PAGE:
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Discussion Starter · #1 · (Edited)
Modern muscle

By RICK ROMANO December 6, 2004

Imagine Motor Sports Inc. is converting
2004 Pontiac GTOs to 1970 Chevrolet
Chevelles. Each will sell for
$80,000 to $100,000.​

Automobile nostalgia circa 1970 is coming alive thanks to a Port Washington company that has been restoring muscle cars for the past five years. Imagine Motor Sports Inc., formerly Aloha Automotive Service Inc., is under new management and taking on a brand new limited production run converting 2004 Pontiac GTOs to 1970 Chevrolet Chevelles. If all goes as planned, Imagine will produce a minimum of 80 Chevelles through at least 2005. Each vehicle will sell for $80,000 to $120,000.

David Chamberlain of Mequon, Imagine’s new owner, says the autos will be for the serious enthusiast.

"This will attract individuals who have reached a point in their life where their hobby or passion is the collection of cars," Chamberlain says. "Many of the maturing baby boomer audience grew up in an era where hot rods and muscle cars were pervasive and they have reached a time in their lives where they want to recapture some of their youth."

Those buyers may also want the autos for a combination of practical reasons as well.

"We think there will be a very strong interest from individuals who like the modern conveniences, performance, reliability and safety of the new cars and their burning desire for the styling cues from a previous time," Chamberlain says.

One version of the limited production models is being made with a standard drive train and engine based on the 2004 GTO produced by the Australian division of Pontiac. The more expensive version will include a 454 cubic inch engine to reflect the original 1970 Chevelle. Chamberlain says he has had a five-person crew working eight hours a day on the prototype that was produced in June.

"We’re doing a complete makeover of the body, replacing many of the panels with carbon fiber panels," Chamberlain says. "We’re also doing a bit of interior modifications, wheels, tires and some other mechanical upgrades."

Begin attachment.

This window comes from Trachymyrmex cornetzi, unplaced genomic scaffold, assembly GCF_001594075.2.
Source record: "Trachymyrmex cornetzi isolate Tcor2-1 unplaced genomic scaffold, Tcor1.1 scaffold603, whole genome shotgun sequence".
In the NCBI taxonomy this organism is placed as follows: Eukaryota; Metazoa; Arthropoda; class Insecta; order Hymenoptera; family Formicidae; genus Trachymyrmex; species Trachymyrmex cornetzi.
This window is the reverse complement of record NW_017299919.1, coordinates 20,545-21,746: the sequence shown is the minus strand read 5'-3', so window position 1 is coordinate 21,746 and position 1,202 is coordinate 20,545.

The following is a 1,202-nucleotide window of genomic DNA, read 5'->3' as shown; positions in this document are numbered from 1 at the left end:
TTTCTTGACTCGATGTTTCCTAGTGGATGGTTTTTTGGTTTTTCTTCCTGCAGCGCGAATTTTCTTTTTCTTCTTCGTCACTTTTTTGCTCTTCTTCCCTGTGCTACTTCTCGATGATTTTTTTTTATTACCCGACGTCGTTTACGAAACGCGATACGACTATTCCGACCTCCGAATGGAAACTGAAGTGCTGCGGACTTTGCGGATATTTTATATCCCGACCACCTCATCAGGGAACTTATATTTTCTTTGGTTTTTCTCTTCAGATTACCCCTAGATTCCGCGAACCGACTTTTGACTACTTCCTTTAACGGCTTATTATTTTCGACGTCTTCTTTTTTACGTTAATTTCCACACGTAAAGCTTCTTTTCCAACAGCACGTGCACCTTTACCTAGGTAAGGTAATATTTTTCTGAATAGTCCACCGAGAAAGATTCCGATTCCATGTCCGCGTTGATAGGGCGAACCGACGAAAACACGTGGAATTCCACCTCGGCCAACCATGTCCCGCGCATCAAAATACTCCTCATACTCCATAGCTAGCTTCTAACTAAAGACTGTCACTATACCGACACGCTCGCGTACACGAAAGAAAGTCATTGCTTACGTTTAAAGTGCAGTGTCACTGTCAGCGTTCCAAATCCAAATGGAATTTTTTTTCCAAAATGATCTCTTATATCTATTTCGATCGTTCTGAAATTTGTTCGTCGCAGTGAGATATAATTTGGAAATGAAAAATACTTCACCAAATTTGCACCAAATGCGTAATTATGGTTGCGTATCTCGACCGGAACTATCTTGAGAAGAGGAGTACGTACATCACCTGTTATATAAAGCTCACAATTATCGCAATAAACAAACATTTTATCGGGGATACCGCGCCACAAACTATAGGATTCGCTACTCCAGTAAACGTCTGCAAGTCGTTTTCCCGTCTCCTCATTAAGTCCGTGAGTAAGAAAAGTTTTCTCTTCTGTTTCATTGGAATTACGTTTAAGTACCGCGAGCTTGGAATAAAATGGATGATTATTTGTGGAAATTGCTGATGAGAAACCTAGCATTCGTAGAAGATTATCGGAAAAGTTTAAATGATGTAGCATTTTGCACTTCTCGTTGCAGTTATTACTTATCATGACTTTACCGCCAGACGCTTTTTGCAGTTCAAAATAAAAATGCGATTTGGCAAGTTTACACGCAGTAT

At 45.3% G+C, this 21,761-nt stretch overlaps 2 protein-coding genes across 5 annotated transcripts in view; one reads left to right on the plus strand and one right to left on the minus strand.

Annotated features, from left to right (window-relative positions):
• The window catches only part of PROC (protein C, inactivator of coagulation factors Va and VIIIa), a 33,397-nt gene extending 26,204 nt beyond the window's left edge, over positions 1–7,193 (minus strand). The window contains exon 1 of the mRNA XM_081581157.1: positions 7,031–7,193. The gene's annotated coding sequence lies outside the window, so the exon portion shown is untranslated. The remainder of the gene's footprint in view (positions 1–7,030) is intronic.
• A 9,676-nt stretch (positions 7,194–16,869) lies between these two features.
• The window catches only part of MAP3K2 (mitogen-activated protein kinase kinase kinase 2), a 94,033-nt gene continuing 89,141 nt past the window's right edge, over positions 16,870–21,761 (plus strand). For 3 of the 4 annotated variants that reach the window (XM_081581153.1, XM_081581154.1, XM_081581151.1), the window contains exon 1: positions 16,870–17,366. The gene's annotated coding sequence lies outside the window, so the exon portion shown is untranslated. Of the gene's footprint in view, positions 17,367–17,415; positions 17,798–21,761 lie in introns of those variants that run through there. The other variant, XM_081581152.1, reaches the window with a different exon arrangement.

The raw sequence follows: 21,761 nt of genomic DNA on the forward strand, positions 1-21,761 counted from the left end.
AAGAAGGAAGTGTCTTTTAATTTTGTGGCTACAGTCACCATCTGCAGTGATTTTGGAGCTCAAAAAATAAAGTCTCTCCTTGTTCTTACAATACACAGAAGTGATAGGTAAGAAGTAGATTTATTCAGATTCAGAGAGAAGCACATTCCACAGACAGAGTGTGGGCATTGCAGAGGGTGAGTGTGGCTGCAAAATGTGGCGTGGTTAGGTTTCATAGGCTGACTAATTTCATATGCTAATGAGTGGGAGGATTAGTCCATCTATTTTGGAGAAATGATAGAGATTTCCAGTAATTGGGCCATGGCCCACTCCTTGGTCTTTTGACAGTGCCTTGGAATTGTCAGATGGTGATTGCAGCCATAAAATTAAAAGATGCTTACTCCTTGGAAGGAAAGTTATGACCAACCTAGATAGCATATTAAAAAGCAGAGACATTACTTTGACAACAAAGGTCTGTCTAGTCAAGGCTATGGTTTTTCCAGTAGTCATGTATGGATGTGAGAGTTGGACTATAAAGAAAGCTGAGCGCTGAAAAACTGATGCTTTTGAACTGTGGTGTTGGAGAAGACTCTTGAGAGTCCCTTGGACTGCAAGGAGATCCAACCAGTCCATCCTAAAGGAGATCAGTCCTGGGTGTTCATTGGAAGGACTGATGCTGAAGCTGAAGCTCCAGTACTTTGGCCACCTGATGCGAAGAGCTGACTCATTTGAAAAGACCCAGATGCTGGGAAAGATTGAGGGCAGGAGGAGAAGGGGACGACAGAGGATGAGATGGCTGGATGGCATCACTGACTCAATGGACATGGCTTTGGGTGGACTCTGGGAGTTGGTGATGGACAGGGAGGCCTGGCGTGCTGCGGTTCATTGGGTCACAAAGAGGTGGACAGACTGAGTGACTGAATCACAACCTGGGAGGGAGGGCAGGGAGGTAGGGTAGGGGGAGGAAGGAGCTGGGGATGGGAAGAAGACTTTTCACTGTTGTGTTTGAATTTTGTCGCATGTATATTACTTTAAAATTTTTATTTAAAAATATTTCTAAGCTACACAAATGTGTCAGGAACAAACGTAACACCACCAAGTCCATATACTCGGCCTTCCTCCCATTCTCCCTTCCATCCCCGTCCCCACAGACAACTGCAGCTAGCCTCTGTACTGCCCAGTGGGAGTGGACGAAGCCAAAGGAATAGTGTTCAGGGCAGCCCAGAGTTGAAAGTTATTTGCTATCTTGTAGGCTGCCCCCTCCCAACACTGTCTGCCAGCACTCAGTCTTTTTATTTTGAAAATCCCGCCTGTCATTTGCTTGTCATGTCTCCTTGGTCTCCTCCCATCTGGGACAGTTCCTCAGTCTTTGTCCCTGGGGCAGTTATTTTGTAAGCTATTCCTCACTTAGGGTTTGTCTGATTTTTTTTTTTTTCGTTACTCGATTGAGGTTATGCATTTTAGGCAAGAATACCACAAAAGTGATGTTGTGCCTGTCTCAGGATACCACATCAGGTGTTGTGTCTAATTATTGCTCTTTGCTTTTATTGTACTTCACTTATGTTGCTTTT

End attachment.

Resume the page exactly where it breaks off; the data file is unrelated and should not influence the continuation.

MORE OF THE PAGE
The prototype was part of a June 5-11 national tour sponsored by Hot Rod Magazine, which actually inspired the limited run production.

"In April of 2003, the publisher had a rendering of a retro-look Chevelle and was trying to spur interest in building a modern muscle," Chamberlain says, adding that the Port Washington shop made contact with the magazine. "The rest, as they say, is history," Chamberlain says.

If this limited run production is successful, Chamberlain says his business will seriously consider producing other muscle cars.

"There’s definitely a market out there," he says. "We have had lots of experience in restoration. We have the staff with the right skill set and we certainly have the equipment and facility to transition into this type of work. It would be a natural extension of our capabilities."

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reading this was a waste of my time, thanks alot that was two minutes of my life i will never get back...........retro is out.....regardless of what ford thinks........the schmuckstang....so on and so forth.......y waste money on a 100,000 dollar car when you can go junk yard hopping a find an origional for about 1/20 of the cost and have the pleasure of restoring it yourself.
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